Bijabhuta, Bījabhūta, Bija-bhuta: 2 definitions
Bijabhuta means something in Jainism, Prakrit, Hinduism, Sanskrit. If you want to know the exact meaning, history, etymology or English translation of this term then check out the descriptions on this page. Add your comment or reference to a book if you want to contribute to this summary article.
General definition (in Jainism)
1) Bījabhūta (बीजभूत) refers to the “real cause”, according to the 11th century Jñānārṇava, a treatise on Jain Yoga in roughly 2200 Sanskrit verses composed by Śubhacandra.—Accordingly, “That [meditation] is divided into two [types] according to whether it has an auspicious or inauspicious purpose [and] for humans it is the real cause (bījabhūta—bījabhūtaṃ śarīriṇām) of obtaining desirable and undesirable results”.
2) Bījabhūta (बीजभूत) refers to “being the seeds (of birth)”, according to the Jñānārṇava.—Accordingly, “That very same [thing], by which the karmas, being the seeds of birth (bījabhūta—bījabhūtāni janmanaḥ), are worn out, is said [to be] wearing away karma by those who have subdued their senses whose bondage is worn out. On account of the difference between what is intentional and unintentional, wearing awaykarma has two varieties which are the cause for cutting off the many chains produced by actions”.
Jainism is an Indian religion of Dharma whose doctrine revolves around harmlessness (ahimsa) towards every living being. The two major branches (Digambara and Svetambara) of Jainism stimulate self-control (or, shramana, ‘self-reliance’) and spiritual development through a path of peace for the soul to progess to the ultimate goal.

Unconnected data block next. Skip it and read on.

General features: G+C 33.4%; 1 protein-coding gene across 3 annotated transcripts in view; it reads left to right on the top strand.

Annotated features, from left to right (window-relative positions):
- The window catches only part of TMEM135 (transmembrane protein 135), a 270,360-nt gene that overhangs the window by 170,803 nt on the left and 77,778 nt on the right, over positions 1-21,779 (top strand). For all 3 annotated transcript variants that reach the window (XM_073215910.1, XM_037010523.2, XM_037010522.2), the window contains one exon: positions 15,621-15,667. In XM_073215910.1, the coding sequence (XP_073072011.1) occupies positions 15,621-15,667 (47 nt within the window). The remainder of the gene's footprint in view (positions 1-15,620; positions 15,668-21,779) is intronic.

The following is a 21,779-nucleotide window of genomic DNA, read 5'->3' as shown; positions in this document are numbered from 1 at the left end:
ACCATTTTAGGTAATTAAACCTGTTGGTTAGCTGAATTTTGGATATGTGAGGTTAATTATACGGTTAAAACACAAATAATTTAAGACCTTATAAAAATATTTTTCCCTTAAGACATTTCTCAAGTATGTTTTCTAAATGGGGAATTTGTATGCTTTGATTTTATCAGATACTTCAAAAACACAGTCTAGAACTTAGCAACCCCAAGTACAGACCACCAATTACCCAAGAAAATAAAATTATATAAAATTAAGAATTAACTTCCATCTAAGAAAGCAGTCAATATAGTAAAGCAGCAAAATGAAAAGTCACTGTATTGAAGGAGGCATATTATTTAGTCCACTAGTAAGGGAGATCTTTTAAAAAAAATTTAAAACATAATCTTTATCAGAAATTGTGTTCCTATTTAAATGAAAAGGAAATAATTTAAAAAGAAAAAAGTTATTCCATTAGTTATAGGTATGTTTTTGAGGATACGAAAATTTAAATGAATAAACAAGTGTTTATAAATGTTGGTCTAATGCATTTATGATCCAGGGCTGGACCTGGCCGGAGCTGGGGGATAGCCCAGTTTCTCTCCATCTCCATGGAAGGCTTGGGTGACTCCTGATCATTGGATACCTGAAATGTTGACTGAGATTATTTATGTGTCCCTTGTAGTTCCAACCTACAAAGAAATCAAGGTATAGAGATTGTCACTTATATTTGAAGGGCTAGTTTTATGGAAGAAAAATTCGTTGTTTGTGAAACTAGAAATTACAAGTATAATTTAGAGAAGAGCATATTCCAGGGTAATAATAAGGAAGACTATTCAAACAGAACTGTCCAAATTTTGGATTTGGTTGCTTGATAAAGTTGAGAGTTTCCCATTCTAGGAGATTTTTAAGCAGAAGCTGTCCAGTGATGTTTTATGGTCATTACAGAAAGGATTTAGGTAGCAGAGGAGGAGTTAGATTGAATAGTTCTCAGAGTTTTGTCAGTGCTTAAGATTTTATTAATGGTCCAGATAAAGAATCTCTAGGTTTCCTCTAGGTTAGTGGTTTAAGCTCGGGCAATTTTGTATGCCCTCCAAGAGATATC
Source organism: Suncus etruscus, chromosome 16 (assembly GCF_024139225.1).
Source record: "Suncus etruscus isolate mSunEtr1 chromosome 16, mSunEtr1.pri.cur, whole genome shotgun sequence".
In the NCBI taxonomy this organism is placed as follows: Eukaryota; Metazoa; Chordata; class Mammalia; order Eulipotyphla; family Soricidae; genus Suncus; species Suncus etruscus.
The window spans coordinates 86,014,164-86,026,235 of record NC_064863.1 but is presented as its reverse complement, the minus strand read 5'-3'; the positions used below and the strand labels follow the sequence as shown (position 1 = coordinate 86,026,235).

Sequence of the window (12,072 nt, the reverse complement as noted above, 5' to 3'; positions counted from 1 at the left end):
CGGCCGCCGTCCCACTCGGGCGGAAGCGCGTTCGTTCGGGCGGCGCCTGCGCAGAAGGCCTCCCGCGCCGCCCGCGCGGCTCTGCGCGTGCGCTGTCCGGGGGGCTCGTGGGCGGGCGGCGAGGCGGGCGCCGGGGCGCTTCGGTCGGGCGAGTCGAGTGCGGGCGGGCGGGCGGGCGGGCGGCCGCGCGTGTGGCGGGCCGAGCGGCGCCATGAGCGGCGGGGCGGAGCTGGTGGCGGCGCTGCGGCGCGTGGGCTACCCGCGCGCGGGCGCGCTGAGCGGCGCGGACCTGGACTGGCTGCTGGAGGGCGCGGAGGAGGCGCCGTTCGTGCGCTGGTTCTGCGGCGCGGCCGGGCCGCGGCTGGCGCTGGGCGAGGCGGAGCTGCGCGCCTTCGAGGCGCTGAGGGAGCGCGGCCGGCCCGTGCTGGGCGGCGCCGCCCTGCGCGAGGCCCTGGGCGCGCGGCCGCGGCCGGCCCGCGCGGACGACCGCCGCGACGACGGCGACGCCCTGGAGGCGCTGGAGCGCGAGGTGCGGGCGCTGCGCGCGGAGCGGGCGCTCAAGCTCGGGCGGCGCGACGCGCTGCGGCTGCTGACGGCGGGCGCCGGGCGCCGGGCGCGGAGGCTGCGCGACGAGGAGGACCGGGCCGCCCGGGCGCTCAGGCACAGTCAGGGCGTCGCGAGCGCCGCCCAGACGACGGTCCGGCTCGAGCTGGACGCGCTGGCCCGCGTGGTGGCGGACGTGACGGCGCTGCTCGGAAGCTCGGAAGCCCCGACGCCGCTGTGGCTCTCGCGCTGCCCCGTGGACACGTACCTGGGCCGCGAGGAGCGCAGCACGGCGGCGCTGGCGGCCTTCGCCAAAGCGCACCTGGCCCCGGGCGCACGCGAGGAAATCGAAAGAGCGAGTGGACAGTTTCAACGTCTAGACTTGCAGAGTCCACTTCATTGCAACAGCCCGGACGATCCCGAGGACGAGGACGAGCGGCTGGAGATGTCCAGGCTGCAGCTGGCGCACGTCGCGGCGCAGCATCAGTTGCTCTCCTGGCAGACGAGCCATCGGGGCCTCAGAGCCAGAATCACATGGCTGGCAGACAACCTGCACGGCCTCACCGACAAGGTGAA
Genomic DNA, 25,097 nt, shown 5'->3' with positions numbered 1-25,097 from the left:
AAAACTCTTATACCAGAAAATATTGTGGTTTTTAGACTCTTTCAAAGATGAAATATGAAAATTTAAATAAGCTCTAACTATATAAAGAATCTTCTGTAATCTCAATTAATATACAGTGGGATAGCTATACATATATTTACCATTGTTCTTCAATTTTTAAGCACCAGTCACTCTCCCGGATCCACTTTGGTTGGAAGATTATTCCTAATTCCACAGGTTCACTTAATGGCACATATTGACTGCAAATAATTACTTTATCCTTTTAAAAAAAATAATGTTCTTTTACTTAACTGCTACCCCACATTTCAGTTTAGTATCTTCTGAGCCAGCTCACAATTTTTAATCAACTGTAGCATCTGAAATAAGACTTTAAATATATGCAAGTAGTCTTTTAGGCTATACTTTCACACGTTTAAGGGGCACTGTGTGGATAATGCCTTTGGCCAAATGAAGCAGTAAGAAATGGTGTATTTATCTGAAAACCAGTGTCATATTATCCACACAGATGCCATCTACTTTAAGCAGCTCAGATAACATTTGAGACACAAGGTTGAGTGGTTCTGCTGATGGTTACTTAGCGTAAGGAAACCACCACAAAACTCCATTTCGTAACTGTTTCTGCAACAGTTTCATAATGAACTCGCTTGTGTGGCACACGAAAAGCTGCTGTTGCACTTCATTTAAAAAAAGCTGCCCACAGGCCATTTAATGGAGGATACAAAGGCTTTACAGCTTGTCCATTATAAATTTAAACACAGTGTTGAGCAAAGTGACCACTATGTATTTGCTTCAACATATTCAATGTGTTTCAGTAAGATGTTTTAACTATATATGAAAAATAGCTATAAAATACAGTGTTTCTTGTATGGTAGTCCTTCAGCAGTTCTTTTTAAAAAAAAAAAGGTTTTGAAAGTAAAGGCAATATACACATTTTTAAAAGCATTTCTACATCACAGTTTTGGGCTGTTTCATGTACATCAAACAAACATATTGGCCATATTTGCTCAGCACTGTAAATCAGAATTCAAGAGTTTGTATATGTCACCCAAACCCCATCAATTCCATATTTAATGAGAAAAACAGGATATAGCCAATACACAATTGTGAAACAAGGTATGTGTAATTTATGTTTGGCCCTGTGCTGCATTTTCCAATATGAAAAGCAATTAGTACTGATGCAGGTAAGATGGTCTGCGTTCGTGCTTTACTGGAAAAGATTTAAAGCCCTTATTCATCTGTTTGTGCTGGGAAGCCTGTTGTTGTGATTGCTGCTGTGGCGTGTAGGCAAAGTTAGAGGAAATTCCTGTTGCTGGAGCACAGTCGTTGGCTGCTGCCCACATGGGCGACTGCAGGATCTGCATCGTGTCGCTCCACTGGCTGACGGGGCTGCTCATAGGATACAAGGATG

Languages of India and abroad
Bījabhūta (बीजभूत):—[=bīja-bhūta] [from bīja] mfn. being or forming the s°, [Manu-smṛti; Mahābhārata]
Sanskrit, also spelled संस्कृतम् (saṃskṛtam), is an ancient language of India commonly seen as the grandmother of the Indo-European language family (even English!). Closely allied with Prakrit and Pali, Sanskrit is more exhaustive in both grammar and terms and has the most extensive collection of literature in the world, greatly surpassing its sister-languages Greek and Latin.
See also (Relevant definitions)
Search found 1 books and stories containing Bijabhuta, Bija-bhuta, Bīja-bhūta, Bījabhūta; (plurals include: Bijabhutas, bhutas, bhūtas, Bījabhūtas). You can also click to the full overview containing English textual excerpts. Below are direct links for the most relevant articles:
Manusmriti with the Commentary of Medhatithi (by Ganganatha Jha)
Verse 9.33 < [Section III - To whom does the Child belong?]